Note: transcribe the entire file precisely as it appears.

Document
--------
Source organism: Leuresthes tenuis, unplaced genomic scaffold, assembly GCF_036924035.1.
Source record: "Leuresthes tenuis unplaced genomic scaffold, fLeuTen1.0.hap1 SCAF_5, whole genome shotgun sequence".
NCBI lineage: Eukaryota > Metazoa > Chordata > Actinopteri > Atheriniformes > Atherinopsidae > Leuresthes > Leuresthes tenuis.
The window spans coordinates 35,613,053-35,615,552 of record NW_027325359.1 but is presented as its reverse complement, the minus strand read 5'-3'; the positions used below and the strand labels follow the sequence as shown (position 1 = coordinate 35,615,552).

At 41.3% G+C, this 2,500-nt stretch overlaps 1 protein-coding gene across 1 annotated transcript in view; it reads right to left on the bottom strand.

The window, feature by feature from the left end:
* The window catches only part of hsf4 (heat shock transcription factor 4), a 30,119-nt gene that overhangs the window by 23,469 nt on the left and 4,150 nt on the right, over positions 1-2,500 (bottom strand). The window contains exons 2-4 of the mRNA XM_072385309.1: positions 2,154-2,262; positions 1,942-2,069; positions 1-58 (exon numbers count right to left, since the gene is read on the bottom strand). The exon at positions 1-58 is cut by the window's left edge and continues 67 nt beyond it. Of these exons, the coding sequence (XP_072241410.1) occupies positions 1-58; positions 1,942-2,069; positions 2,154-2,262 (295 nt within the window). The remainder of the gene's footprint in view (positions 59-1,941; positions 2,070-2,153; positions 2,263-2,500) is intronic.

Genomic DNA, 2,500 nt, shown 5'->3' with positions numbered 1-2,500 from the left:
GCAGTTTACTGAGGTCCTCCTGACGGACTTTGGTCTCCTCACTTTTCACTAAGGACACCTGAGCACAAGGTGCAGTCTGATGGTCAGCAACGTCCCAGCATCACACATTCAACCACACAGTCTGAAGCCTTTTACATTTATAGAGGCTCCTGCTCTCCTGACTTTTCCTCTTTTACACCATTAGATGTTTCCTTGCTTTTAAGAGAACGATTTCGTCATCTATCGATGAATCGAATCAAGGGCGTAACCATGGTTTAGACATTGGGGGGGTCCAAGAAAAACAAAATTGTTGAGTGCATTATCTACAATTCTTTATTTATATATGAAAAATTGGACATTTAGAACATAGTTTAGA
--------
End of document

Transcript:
Source organism: Leuresthes tenuis, unplaced genomic scaffold, assembly GCF_036924035.1.
Source record: "Leuresthes tenuis unplaced genomic scaffold, fLeuTen1.0.hap1 SCAF_5, whole genome shotgun sequence".
NCBI lineage: Eukaryota > Metazoa > Chordata > Actinopteri > Atheriniformes > Atherinopsidae > Leuresthes > Leuresthes tenuis.
The window spans coordinates 35,613,053-35,615,552 of record NW_027325359.1 but is presented as its reverse complement, the minus strand read 5'-3'; the positions used below and the strand labels follow the sequence as shown (position 1 = coordinate 35,615,552).

At 41.3% G+C, this 2,500-nt stretch overlaps 1 protein-coding gene across 1 annotated transcript in view; it reads right to left on the bottom strand.

The window, feature by feature from the left end:
* The window catches only part of hsf4 (heat shock transcription factor 4), a 30,119-nt gene that overhangs the window by 23,469 nt on the left and 4,150 nt on the right, over positions 1-2,500 (bottom strand). The window contains exons 2-4 of the mRNA XM_072385309.1: positions 2,154-2,262; positions 1,942-2,069; positions 1-58 (exon numbers count right to left, since the gene is read on the bottom strand). The exon at positions 1-58 is cut by the window's left edge and continues 67 nt beyond it. Of these exons, the coding sequence (XP_072241410.1) occupies positions 1-58; positions 1,942-2,069; positions 2,154-2,262 (295 nt within the window). The remainder of the gene's footprint in view (positions 59-1,941; positions 2,070-2,153; positions 2,263-2,500) is intronic.

Genomic DNA, 2,500 nt, shown 5'->3' with positions numbered 1-2,500 from the left:
GCAGTTTACTGAGGTCCTCCTGACGGACTTTGGTCTCCTCACTTTTCACTAAGGACACCTGAGCACAAGGTGCAGTCTGATGGTCAGCAACGTCCCAGCATCACACATTCAACCACACAGTCTGAAGCCTTTTACATTTATAGAGGCTCCTGCTCTCCTGACTTTTCCTCTTTTACACCATTAGATGTTTCCTTGCTTTTAAGAGAACGATTTCGTCATCTATCGATGAATCGAATCAAGGGCGTAACCATGGTTTAGACATTGGGGGGGTCCAAGAAAAACAAAATTGTTGAGTGCATTATCTACAATTCTTTATTTATATATGAAAAATTGGACATTTAGAACATAGTTTAGA